Once you have chosen which private health insurance company and provider to go with and un-enrolled from public health insurance, you can register with the provider. You will likely need to give them information about your employment, employer, health records, and your citizenship status in the country.

For expat health insurance in Germany, you should first be a registered citizen in the country before you apply for health insurance. For those expats coming from a non-EU country, you will need to get health insurance before arriving in Germany. This will help you register yourself as a citizen of the country.

Once you register for private health insurance, you will be sent your private health card via post. The card will contain relevant information about you and your private health insurance coverage. It should be presented to the hospital, pharmacy, or doctor in order to speed up appointment times and insurance claims.

6. Swap Private Health Insurance Provider Sometime Later

The monthly cost of your private expat health insurance in Germany will likely increase over time. It is recommended that at this point, you swap and change your health insurance provider and company to someone who will offer the same plan and benefits at better rates.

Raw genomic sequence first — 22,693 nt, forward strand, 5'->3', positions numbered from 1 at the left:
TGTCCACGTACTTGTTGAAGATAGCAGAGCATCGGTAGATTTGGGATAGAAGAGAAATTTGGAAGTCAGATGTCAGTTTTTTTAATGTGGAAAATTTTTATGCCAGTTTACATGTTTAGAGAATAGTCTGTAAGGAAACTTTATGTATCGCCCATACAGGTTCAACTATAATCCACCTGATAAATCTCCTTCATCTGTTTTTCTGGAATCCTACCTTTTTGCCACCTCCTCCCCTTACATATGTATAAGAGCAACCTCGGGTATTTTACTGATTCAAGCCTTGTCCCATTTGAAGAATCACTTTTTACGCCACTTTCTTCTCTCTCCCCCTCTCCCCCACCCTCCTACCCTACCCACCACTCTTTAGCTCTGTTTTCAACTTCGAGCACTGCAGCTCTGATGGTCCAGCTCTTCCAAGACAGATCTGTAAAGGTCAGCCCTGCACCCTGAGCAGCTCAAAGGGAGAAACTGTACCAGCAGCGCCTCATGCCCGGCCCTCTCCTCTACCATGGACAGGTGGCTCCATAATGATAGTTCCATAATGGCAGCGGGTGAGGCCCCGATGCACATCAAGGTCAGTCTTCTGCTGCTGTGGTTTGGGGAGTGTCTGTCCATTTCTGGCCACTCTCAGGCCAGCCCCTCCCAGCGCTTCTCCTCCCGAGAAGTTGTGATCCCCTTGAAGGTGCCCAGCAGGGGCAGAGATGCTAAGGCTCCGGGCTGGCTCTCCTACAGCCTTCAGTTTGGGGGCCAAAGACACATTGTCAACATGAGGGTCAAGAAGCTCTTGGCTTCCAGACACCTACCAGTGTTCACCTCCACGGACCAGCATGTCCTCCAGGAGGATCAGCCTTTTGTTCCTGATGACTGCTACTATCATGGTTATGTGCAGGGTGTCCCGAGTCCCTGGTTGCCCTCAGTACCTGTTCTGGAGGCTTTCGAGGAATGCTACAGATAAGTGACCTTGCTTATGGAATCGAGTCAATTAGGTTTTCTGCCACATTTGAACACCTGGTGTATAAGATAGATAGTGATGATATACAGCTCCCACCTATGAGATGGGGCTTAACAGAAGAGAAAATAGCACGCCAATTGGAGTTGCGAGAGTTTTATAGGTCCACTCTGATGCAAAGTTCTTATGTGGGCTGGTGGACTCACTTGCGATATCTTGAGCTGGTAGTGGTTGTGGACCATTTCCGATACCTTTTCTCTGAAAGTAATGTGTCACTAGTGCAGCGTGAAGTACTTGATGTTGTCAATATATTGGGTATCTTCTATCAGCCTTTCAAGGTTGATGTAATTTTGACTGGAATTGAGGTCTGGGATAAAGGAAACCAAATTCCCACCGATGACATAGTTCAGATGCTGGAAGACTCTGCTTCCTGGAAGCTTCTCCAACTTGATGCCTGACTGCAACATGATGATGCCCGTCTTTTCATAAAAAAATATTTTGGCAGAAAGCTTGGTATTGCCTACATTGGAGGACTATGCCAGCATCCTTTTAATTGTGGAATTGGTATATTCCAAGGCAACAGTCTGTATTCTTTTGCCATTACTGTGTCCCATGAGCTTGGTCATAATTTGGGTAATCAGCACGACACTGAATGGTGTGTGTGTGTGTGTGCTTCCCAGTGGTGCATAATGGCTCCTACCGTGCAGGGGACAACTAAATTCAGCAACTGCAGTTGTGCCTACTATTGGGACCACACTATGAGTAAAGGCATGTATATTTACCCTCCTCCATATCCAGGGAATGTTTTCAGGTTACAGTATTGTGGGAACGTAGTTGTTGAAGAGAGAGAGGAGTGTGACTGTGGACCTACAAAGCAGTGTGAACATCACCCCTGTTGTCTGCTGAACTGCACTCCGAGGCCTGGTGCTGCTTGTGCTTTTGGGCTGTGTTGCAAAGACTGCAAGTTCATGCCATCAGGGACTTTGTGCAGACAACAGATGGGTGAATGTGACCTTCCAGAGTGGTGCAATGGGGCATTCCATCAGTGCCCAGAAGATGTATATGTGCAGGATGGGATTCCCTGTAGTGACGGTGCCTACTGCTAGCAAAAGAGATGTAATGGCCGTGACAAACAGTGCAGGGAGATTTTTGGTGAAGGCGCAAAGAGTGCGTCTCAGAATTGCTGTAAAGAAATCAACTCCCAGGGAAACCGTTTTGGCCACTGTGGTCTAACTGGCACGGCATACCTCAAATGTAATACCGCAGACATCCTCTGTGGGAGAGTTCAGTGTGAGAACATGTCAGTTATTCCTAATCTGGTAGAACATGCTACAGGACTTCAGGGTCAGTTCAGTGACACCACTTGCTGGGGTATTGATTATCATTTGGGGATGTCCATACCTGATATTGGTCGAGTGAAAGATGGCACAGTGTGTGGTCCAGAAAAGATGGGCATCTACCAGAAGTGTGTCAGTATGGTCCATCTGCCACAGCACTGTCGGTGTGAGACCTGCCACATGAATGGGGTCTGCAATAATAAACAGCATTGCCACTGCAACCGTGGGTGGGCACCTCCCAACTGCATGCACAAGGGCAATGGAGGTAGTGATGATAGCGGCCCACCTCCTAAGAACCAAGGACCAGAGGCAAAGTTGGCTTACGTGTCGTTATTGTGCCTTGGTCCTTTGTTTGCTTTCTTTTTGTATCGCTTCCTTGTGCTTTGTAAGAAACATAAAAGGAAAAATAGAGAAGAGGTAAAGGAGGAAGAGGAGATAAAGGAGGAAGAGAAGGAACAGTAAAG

If you wish to change your provider, you will need to inform your current insurance provider at least two to three months before the end of the year. Similarly, if you want to cancel your policy or change to a new one, you will need to inform your current provider beforehand.

It is important to note that reverting back to public health insurance schemes is difficult once you have registered for private health insurance. However, the transition will be easier if your yearly salary has decreased and does not meet private health insurance criteria anymore.

Final Words

The process of finding the best plans for expat health insurance in Germany can be arduous and challenging, especially if you don’t know the language to begin with. For this reason, it can be helpful to seek guidance from trusted advisor. This is what we specialize in here at MW Expat Solution Services. Let us provide you with more clarity on which plans to go for and help you with the application process as well. Contact us for a free consultation here.


9 Mistakes Expats Should Avoid Before Buying Car Insurance in Germany